The mud has now turned to concrete. We’ve changed from moaning about too much rain to a desperate plea for an April shower. Rain was forecast, so my other half rushed out and spread a little fertiliser to ‘wake up’ the grass. He promised me this would provide adequate growth to enable the ewes to make plenty of milk for their lambs, but not enough to give them magnesium deficiency! But the rain didn’t materialise.

Our new hedging plants also need water. It’s ironic that our tree planting and fencing project had been delayed due to wet ground conditions. It wasn’t until the end of March that we managed to plant out 2,300 native whips, comprising hazel, alder, hawthorn, hornbeam, beech, willow, field maple and holly plants.

We secured some funding from the ‘National Grid visual impact provision – landscape enhancement initiative’ since the Dungeness to Bolney line of pylons crosses our farm. These were built in 1965. I remember seeing a workman, perched up high on the pylon, take off his jacket and throw it down. Initially I thought he was falling and was petrified. While some might say pylons are unsightly, over time you get used to them. We all use electricity.

Ripping out hedges to make field sizes larger was, not so long ago, called ‘progress’. Times change. I like the idea of planting hedges, but when I signed up to do so, I hadn’t fully understood the amount of work involved! Luckily our household numbers have swelled as family members returned home before lockdown. We’ve made best use of this influx. It’s been fun, with everyone joining in, including the grandchildren and dogs, although their ‘help’ tends to be less constructive, more destructive.

Our resident horticulturist, Hannah, took charge, ordering plants, directing operations, measuring and setting up. We planted the whips in a staggered double row 40cm apart with a minimum of six plants per metre. We had two spade diggers, with the rest of us deployed watering, planting, putting in canes and applying the biodegradable rabbit guards. The dogs enjoyed digging holes, while George (20 months old) did quality control, mostly removing guards or strutting around with canes.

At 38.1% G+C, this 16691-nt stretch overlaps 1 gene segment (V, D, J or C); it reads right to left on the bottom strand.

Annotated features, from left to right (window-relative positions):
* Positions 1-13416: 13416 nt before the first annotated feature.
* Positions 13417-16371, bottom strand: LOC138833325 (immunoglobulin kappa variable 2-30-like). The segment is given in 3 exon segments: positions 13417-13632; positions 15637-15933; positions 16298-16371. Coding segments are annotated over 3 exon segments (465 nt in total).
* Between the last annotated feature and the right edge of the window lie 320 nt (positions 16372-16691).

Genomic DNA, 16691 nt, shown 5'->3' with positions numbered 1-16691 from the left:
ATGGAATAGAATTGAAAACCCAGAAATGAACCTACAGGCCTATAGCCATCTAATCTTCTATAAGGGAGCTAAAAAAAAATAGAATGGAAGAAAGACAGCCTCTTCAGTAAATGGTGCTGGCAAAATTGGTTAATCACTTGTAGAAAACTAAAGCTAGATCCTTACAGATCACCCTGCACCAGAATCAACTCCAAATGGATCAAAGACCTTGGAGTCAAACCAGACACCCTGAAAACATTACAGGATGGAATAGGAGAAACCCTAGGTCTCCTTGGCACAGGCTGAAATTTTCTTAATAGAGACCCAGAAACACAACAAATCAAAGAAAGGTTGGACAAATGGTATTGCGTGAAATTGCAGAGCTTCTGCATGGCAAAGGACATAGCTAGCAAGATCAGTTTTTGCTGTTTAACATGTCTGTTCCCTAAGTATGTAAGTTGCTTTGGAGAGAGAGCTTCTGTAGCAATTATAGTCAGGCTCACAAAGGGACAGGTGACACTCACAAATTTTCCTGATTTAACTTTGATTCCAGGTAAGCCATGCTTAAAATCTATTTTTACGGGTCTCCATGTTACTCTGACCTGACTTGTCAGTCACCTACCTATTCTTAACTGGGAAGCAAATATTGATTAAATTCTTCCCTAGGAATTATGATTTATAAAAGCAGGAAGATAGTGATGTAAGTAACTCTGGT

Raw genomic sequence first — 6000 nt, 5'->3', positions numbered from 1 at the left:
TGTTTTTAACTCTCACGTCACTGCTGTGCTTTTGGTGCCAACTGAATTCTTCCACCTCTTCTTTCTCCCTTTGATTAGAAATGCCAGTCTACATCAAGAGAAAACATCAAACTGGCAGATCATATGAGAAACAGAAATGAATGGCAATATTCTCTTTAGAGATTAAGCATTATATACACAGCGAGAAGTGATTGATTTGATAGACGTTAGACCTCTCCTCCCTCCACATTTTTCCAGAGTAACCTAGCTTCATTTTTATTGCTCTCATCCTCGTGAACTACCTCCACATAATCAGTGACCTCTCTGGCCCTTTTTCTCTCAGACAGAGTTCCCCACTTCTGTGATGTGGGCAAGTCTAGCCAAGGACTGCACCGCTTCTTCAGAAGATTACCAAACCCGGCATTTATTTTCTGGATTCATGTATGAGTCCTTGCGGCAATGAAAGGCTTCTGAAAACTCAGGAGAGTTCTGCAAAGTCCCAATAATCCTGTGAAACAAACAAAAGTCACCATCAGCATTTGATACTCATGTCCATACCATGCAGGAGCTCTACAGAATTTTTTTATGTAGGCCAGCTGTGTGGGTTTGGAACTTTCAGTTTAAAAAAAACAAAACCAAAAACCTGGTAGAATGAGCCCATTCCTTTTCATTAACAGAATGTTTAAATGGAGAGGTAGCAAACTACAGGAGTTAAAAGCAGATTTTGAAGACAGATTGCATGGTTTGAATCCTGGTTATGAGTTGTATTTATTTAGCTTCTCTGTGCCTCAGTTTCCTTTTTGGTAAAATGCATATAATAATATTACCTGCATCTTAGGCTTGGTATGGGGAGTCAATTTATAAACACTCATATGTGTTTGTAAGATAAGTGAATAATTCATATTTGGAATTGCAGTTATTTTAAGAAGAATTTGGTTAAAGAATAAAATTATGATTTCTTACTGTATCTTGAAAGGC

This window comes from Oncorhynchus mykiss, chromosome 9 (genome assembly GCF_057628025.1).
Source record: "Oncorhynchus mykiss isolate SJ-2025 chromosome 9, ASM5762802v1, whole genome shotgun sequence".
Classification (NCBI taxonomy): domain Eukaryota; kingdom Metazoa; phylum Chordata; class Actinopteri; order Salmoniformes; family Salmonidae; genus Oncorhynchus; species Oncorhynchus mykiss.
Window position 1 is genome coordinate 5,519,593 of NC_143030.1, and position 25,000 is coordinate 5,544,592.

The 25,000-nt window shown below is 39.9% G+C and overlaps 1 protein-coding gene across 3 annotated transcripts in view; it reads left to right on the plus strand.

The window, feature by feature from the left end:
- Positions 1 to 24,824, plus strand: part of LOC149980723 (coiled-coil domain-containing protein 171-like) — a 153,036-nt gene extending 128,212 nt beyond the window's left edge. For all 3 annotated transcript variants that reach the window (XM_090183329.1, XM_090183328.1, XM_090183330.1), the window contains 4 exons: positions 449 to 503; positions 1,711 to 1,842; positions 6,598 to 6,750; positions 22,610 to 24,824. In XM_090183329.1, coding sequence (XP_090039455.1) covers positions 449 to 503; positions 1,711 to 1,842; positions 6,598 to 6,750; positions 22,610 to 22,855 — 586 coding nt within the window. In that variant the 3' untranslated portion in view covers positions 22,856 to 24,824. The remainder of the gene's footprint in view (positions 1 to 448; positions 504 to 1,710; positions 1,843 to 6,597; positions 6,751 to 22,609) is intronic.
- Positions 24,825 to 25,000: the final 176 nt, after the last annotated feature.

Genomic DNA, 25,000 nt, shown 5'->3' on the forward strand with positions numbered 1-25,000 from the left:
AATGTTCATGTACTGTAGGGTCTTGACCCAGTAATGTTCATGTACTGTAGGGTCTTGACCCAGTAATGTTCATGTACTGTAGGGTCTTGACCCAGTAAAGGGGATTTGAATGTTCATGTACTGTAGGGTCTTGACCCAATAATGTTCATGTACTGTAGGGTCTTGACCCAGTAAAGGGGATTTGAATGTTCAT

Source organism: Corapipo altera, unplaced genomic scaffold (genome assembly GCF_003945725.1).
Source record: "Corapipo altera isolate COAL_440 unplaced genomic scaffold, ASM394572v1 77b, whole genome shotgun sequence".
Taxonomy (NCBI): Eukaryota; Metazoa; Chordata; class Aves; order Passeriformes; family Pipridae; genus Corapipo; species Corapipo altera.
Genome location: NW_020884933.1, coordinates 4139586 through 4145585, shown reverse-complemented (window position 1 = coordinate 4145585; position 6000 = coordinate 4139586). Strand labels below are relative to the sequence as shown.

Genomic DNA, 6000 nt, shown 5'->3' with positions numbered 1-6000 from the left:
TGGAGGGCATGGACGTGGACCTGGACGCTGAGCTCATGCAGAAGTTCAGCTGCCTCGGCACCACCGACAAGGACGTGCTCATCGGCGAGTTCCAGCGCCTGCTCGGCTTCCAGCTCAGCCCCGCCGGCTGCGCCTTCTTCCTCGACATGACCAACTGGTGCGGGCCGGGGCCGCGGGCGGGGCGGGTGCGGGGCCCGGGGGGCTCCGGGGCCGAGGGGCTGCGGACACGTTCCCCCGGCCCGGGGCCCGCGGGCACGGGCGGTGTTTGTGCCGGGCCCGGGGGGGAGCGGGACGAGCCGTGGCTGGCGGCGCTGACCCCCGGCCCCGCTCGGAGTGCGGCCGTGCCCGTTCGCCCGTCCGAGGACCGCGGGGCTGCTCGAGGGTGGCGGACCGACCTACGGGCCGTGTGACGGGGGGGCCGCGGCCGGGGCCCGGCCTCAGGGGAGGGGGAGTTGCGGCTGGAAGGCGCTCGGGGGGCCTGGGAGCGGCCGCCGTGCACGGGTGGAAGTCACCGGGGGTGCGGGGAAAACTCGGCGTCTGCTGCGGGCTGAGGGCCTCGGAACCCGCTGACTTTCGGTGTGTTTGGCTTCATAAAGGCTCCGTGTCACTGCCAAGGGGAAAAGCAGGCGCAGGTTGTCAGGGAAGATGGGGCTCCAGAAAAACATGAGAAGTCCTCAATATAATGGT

Adam Winter Contracting did a great job putting up some sturdy fences to protect our handiwork. I was particularly impressed by the staple gun they used; it’s so efficient. But maybe that’s because when I’m stapling, I’m lucky if one hit in three connects with its target, and then there’s the time wasted looking for errant staples that are playing hide and seek in the grass. I’m so glad we called in the professionals; money well spent. This year there will be no worrying about escaping sheep.

Alarmingly, the ground around one hedge developed dry cracks and we realised that nature wasn’t going to co operate, so we needed a watering strategy. Now that operational grandfather rights for spraying no longer apply, we have a redundant sprayer. This can quickly be filled and dispenses water at a fast rate, requiring one tractor driver and one person to direct a wide bore pipe towards the plant roots. To help retain this moisture, we applied up to 1000-plus “bums’ worth” of sheep daggings on the ground around the plants, to help give them extra protection and provide some natural nitrogen. They are now flourishing.

Other half, myself and the spaniels have moved into our annexe, while the rest of the family has taken over the farmhouse. The Londonites, who are moving, arrived looking pale, accompanied by children with streaming colds. Country living has visibly improved their health. While we were busy worming cattle, I was amused when my son-in-law, James, got shouted at for being in the wrong place at the wrong time! We should probably cut him some slack, considering that his normal day job was in Kensington and Chelsea council offices.

I asked James how he was enjoying life on the farm. His reply was surprisingly positive. He said he liked learning new skills and tractor driving, and that it was good to have a purpose during lockdown. It improves physical fitness; he’s done a lot of digging (breaking two spades) and faced new challenges like catching wayward sheep and how to hold a calf while tags are applied. He’s been building up muscle power, bagging up and feeding corn. He’s appreciating the fresh air and space while topping up his tan. Camaraderie while working with family is fun. He now knows that you do not cut rhubarb but pull it. He’s cooked us some tasty meals and he’s learned that spicy/hot dishes are not popular with the boss.

It’s traditional to have Easter egg hunts, but beware as sadly there are some people who are going on hunting expeditions of a different variety. On Good Friday afternoon I was in the shed connecting up a particularly dopey lamb that we’d had to bring inside when a white van swooped into our yard with three lads sitting in the front, all with their eyes peeled. Their excuse was that they were seeking used batteries. We asked them to leave and Nigel noted down their registration. Next day we heard that overnight a quad bike had been stolen locally; we passed on our information and the bike was found at their premises. These people infuriate me. No thought about the lockdown.

Calving is almost finished and we’ll be keen to turn out soon. Spring sowing is done. Lambing is happening now. There would be no time for socialising even if it were allowed. But we are missing our eldest daughter, a paediatric intensive care nurse, who is on ‘lambing leave’ but unable to come home. Instead she is training NHS staff in the O2 centre how to use ventilation equipment. My heartfelt thanks go to all NHS staff for all they are doing.